If you need help navigating the OSHA standards as they pertain to electrical work, you’ve come to the right place. In this blog, we clear the way by listing OSHA standards you need to know.
We then link you to the pages that can tell you more about the General Duty Clause and State OSHA Plans. We answer the question, “What are OSHA electrical regulations based on?” Finally, we link you to several great sources in case you have more questions.
What is 29 CFR?
The Code of Federal Regulations (CFR) lists rules and regulations for all departments and agencies of our government. The Code contains fifty Titles. The 29th Title, or 29 CFR, is the Title that covers Labor.
To learn of electrical standards in the workplace, the 300 series is a good place to start. We find the 300 series in 29 CFR 1910:
- Part 1910, Subpart S – General Industry
- 1910.302-308 – Design Safety Standards for Electrical Systems
- 1910.331 – Scope
- 1910.332 – Training
- 1910.333 – Selection and use of work practices
- 1910.334 – Use of Equipment
- 1910.335 – Safeguards for Personnel Protection
- Part 1910.137, Subpart I – Electrical protective equipment
- Part 1910.269, Subpart R – Electric power generation, transmission, and distribution
- – Electric power transmission and distribution (Construction)
- – Construction industry
OSHA’s Expectations in the Workplace
OSHA expects every employer to provide a workplace free from recognized hazards that could cause death or serious injury. This is known as the General Duty Clause.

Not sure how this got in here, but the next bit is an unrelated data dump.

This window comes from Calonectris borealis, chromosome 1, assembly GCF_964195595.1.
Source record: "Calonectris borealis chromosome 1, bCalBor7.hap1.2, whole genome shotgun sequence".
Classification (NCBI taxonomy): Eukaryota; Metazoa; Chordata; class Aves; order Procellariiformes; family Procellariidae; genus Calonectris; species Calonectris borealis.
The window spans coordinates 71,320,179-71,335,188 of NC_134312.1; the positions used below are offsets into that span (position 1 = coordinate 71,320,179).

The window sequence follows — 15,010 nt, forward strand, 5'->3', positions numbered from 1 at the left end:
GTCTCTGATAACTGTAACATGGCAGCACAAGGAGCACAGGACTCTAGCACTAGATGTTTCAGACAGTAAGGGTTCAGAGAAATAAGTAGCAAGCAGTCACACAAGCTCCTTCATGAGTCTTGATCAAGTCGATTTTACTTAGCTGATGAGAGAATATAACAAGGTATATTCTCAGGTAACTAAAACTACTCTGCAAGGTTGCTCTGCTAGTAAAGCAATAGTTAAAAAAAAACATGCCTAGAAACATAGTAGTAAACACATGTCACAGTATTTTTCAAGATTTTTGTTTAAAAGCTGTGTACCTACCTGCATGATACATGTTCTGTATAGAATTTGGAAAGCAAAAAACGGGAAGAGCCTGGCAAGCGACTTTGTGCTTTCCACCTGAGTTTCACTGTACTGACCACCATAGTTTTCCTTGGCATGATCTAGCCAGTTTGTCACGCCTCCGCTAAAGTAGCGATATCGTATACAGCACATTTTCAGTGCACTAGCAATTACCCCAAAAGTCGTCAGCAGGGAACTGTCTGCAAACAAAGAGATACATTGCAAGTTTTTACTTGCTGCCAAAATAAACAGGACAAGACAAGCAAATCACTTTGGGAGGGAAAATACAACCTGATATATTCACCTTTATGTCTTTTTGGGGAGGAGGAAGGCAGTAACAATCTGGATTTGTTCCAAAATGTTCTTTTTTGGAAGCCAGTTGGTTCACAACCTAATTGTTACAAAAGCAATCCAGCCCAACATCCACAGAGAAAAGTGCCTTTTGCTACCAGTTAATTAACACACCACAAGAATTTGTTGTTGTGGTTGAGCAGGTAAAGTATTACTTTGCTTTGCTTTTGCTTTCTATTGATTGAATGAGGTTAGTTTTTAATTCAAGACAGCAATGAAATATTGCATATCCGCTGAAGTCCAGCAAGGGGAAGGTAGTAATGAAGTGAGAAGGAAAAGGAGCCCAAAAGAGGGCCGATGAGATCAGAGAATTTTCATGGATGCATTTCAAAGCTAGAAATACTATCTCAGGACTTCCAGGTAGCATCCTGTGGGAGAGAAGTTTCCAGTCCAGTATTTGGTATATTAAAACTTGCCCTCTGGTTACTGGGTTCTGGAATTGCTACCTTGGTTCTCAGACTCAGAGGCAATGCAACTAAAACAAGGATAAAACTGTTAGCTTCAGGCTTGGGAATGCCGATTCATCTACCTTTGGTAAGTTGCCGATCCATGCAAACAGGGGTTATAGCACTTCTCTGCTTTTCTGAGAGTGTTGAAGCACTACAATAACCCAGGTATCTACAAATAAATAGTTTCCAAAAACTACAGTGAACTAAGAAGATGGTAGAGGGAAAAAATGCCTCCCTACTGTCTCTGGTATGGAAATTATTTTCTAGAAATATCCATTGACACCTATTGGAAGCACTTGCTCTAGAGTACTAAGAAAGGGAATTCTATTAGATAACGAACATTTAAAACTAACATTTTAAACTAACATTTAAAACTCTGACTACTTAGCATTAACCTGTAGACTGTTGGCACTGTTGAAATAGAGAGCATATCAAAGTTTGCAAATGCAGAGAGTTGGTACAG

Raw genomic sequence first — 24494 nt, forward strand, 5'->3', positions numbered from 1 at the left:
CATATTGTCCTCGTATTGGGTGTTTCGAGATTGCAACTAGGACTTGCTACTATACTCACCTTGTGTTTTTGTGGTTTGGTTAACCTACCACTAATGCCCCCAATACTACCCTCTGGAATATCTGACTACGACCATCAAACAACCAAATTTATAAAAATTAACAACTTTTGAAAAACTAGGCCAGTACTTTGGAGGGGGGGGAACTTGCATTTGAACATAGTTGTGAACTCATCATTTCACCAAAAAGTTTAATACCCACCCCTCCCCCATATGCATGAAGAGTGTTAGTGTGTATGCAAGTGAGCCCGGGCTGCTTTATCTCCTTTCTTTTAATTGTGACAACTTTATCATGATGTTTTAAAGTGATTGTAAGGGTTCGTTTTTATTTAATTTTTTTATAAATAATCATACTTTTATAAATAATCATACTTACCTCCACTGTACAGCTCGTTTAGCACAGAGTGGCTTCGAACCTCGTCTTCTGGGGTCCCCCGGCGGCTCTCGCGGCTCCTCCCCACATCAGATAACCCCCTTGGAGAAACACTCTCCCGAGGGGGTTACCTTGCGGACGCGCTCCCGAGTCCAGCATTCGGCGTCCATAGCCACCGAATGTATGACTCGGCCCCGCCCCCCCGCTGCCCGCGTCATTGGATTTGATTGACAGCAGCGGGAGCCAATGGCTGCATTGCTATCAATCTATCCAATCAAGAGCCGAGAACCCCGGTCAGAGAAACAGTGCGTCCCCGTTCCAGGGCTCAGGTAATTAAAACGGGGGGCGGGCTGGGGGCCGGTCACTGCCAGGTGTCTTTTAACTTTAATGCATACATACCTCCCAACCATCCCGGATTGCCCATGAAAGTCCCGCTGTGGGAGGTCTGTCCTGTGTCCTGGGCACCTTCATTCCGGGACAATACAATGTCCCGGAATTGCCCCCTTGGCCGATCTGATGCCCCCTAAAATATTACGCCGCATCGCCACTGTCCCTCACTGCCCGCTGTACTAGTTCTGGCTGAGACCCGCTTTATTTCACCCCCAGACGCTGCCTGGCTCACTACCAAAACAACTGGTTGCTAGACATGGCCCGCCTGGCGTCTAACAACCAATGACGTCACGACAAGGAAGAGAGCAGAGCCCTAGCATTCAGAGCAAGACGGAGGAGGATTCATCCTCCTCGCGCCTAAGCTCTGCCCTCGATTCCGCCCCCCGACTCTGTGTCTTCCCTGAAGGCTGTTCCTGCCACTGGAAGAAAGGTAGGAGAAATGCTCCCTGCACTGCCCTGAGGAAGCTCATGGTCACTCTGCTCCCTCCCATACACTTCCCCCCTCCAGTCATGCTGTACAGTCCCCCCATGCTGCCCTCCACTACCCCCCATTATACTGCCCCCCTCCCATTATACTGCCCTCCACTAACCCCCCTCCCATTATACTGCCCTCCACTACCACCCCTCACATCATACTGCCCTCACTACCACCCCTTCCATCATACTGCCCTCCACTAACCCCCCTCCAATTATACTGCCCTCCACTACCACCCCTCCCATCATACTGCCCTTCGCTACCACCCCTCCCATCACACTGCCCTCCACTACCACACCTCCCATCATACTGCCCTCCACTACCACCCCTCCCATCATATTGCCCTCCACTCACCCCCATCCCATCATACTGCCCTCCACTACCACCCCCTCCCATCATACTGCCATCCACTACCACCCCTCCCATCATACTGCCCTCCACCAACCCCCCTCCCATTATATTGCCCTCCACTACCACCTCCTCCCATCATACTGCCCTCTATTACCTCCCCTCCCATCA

The clause also states that “each employee shall comply with occupational safety and health standards and all rules, regulations, and orders issued pursuant to this Act which are applicable to his own actions and conduct.”
What are OSHA Electrical Regulations Based On?
OSHA’s electrical standards are based on the National Fire Protection Association Standards NFPA 70, National Electric Code; and NFPA 70E, Electrical Safety Requirements for Employee Workplaces. OSHA regulations are law. NFPA 70 and 70E are considered best practices.
1910.269 gets help from the NFPA 70e, ASTM (American Society for Testing and Materials), NESC (National Electric Safety Code), and other IEEE sources as found in the 1910.269 preamble.
Currently, twenty-eight states operate their own state-wide occupational safety and health program. These are OSHA-approved plans. State plans must have standards and enforcement programs that are at least as effective as OSHA’s. State plans may have different or more stringent requirements.
Questions come up all the time. On this FAQ page, OSHA answers some of those questions about Information-Transfer (Host-Contractor), Fall Protection, Minimum Approach Distance, Arc Flash Protection, and General Questions.